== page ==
"We do not expect the department to know the identity of every governor in every English school, but, in addition to the analyses in Ofsted's periodic inspections and on a risk basis, it needs more routine information about governors than it has had up to now."

The report also says that the DfE relies on sponsors to turn round failing schools, but does not collect information about the type of support these sponsors offer, while Ofsted are unable to inspect the overall management of these groups.

And it concludes that the DfE has not done enough to evaluate the impact of different measures it, and other groups, use to improve standards, as well as not knowing the cost of different interventions.

In total, the NAO estimated that the DfE and other bodies spent at least £382 million in 2013/14 on "oversight" activities, including formally intervening in schools.

NAO head Amyas Morse said: "The Department for Education's system for overseeing schools is still developing. The Department has been clear about the need for schools to improve and nationally education performance has done so. But there are significant gaps in the Department's understanding of what works, and the information it has about some important aspects of school performance is limited.

"Greater school autonomy needs to be coupled with effective oversight and assurance. The Department has made some improvements but has further to go."

A DfE spokeswoman said that England's schools have been transformed in recent years, with 800,000 more children now taught in good or outstanding schools compared to 2010.

"This is a great achievement but we would be the first to admit that the job is not yet done," she said.

"Any child being taught in a failing school is an opportunity lost, which is why we have intervened in more than 1,000 failing schools over the past four years - pairing them up with excellent sponsors to give pupils the best chance of receiving an excellent education.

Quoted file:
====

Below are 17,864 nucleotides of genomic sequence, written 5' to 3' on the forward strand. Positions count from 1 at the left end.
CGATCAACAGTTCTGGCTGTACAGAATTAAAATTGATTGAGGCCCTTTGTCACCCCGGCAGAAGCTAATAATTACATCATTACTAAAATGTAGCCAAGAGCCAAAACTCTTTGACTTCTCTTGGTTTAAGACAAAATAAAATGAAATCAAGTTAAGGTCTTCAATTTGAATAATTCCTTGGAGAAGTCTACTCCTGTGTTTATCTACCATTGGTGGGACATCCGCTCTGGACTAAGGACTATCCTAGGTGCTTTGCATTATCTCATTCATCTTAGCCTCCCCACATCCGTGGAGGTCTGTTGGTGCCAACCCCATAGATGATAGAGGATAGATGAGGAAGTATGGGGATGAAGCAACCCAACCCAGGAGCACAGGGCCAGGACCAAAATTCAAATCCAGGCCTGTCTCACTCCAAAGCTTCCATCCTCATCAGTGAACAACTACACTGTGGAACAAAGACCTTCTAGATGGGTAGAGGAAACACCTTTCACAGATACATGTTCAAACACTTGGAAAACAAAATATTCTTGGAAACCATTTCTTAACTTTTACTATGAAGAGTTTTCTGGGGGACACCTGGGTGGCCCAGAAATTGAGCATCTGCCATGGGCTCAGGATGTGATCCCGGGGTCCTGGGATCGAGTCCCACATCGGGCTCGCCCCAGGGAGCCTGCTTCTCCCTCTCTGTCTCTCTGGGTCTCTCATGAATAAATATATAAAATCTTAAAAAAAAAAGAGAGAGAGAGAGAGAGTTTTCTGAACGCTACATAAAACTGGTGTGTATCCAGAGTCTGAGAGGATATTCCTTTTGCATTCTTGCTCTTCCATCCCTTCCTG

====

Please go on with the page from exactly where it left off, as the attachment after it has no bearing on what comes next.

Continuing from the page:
"There will always be more to do and we are certainly not standing still, but with more children being taught in good or outstanding schools than ever before, the NAO's conclusions are simply not supported by the facts which show the huge progress made thanks to our plan for education."

Councillor David Simmonds, chairman of the Local Government Association's children and young people board, said: "As champions for children and parents, councils agree that persistent under-performance from any school is unacceptable and failure to tackle this risks letting down a generation of children and young people.

"Councils want to intervene more quickly, but decades of giving schools 'greater freedom' and 'protecting' them from council interference means that local authorities now have very indirect and bureaucratic ways to tackle poor performance and improve schools. Ironically, the Government and academy chains have more direct power than councils to quickly turn around under-performing schools."

Shadow education secretary Tristram Hunt said: "This report is an utterly damning account of David Cameron's failure in education. It makes clear that the Government has no plan for tackling poor standards and simply does not know who is responsible for overseeing schools and the safeguarding of children."